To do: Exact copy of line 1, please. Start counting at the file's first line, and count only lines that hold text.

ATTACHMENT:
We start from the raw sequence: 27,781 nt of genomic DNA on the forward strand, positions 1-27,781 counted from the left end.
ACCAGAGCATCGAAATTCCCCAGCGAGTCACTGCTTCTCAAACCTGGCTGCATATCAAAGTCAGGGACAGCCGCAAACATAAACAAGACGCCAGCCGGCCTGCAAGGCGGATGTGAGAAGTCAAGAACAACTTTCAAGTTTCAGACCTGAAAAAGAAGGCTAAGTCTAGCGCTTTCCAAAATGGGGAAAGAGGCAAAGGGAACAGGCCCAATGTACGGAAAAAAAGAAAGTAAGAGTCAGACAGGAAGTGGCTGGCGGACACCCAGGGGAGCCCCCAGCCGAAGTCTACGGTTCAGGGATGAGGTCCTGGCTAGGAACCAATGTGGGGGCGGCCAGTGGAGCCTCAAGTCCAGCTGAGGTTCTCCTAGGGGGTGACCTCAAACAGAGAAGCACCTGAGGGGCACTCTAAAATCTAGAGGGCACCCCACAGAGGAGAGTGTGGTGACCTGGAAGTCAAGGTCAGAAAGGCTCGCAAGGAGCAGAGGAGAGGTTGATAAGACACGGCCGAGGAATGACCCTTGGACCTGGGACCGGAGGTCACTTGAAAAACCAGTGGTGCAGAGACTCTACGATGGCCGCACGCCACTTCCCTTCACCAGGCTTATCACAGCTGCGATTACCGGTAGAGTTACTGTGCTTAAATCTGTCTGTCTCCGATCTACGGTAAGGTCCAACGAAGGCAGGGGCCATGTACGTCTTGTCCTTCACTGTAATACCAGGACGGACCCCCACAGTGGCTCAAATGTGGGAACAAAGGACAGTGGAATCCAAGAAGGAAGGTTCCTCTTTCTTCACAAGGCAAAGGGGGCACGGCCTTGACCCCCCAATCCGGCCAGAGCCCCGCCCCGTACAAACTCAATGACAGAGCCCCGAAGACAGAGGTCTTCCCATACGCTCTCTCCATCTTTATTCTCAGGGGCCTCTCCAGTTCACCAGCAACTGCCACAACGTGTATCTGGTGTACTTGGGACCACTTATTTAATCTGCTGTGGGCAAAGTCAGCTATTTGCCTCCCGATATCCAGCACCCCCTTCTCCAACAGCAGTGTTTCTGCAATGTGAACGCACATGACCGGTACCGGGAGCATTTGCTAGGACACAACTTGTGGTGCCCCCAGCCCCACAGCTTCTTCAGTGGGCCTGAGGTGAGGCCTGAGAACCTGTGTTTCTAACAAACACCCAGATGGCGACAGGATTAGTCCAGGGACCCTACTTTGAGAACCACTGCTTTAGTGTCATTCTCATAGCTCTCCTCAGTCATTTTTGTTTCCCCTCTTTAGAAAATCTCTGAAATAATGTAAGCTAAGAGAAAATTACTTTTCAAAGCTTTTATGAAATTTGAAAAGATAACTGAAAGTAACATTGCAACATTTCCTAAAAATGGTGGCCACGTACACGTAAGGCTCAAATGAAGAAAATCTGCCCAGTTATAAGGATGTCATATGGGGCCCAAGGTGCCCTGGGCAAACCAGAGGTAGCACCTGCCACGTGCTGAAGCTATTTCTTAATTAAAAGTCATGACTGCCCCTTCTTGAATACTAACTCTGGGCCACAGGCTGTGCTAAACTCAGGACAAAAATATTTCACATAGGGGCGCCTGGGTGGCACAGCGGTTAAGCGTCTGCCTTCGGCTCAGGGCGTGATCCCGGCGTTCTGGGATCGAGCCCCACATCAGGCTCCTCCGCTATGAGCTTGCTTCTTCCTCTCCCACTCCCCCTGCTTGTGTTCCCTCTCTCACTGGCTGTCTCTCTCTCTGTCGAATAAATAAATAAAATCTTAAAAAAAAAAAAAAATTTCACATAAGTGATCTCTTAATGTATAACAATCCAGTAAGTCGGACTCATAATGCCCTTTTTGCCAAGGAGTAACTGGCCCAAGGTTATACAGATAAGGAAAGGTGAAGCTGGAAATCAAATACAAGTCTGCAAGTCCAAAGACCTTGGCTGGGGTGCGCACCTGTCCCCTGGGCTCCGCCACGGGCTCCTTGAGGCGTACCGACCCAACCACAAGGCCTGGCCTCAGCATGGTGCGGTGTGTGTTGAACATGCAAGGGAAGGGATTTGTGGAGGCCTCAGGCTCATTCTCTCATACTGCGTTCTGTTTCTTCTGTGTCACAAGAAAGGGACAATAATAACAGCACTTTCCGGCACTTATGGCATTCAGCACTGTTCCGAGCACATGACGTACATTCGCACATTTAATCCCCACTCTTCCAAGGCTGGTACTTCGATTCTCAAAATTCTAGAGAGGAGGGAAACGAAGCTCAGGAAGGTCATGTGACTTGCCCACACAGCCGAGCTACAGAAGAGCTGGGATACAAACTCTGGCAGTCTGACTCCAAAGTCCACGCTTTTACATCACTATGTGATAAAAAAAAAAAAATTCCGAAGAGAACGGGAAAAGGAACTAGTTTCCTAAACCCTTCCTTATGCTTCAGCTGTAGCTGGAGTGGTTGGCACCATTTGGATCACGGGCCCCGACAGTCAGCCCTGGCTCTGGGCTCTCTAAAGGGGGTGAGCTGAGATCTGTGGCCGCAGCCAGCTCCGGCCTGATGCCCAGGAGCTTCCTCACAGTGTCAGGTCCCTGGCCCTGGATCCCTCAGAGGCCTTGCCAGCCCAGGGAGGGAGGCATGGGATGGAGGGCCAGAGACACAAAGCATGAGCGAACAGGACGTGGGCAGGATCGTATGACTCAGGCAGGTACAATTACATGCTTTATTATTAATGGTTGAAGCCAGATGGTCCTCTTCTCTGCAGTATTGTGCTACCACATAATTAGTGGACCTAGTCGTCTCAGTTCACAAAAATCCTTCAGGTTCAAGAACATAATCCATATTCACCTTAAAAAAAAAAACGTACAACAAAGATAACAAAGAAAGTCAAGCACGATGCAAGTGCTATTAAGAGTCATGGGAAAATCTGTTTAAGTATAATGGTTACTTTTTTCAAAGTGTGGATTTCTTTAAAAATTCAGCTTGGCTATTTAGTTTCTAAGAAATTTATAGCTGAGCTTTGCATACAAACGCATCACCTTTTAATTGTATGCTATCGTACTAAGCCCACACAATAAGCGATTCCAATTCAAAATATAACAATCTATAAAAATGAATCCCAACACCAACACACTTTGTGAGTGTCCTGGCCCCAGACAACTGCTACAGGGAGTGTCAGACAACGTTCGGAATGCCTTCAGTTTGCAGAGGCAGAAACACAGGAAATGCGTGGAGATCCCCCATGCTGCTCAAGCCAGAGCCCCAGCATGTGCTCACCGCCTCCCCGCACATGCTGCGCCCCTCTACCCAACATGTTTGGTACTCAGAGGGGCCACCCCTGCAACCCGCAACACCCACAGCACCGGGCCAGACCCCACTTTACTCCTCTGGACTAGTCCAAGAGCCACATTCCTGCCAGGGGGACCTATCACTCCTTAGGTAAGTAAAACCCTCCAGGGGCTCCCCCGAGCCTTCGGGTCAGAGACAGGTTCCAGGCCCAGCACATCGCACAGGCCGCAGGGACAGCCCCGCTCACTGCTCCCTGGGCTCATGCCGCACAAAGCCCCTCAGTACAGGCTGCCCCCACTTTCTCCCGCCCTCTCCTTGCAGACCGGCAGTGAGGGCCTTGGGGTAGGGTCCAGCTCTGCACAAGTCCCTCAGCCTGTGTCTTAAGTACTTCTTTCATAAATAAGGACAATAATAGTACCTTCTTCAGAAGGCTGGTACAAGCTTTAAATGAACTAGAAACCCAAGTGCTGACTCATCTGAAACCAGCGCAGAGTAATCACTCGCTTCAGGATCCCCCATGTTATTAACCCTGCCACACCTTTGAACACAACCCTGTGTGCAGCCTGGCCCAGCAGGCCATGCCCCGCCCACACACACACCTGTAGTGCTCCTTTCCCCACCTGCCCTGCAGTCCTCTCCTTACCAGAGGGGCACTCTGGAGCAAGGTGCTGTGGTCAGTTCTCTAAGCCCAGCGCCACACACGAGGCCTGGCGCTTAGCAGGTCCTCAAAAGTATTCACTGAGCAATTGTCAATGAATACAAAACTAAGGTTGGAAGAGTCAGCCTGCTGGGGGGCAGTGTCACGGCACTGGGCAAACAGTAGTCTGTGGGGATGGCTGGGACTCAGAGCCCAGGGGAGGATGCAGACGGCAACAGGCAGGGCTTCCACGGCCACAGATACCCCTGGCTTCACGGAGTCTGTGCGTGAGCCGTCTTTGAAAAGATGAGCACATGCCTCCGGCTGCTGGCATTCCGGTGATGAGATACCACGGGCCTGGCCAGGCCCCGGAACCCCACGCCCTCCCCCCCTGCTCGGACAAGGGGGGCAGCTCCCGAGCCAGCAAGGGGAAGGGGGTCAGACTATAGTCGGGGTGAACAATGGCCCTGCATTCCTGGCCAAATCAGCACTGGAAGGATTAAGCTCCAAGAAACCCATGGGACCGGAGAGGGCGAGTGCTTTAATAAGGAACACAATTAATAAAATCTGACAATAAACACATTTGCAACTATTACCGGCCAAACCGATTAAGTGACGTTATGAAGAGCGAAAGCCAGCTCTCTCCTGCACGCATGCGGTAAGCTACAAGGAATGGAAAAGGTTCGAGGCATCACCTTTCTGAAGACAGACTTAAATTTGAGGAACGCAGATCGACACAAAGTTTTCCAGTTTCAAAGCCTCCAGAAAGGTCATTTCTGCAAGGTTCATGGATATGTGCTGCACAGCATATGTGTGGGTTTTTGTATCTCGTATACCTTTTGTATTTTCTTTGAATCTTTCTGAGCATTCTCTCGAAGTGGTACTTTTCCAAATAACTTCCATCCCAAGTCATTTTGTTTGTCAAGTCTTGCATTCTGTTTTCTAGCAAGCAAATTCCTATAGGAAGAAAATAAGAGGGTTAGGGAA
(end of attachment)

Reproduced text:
We start from the raw sequence: 27,781 nt of genomic DNA on the forward strand, positions 1-27,781 counted from the left end.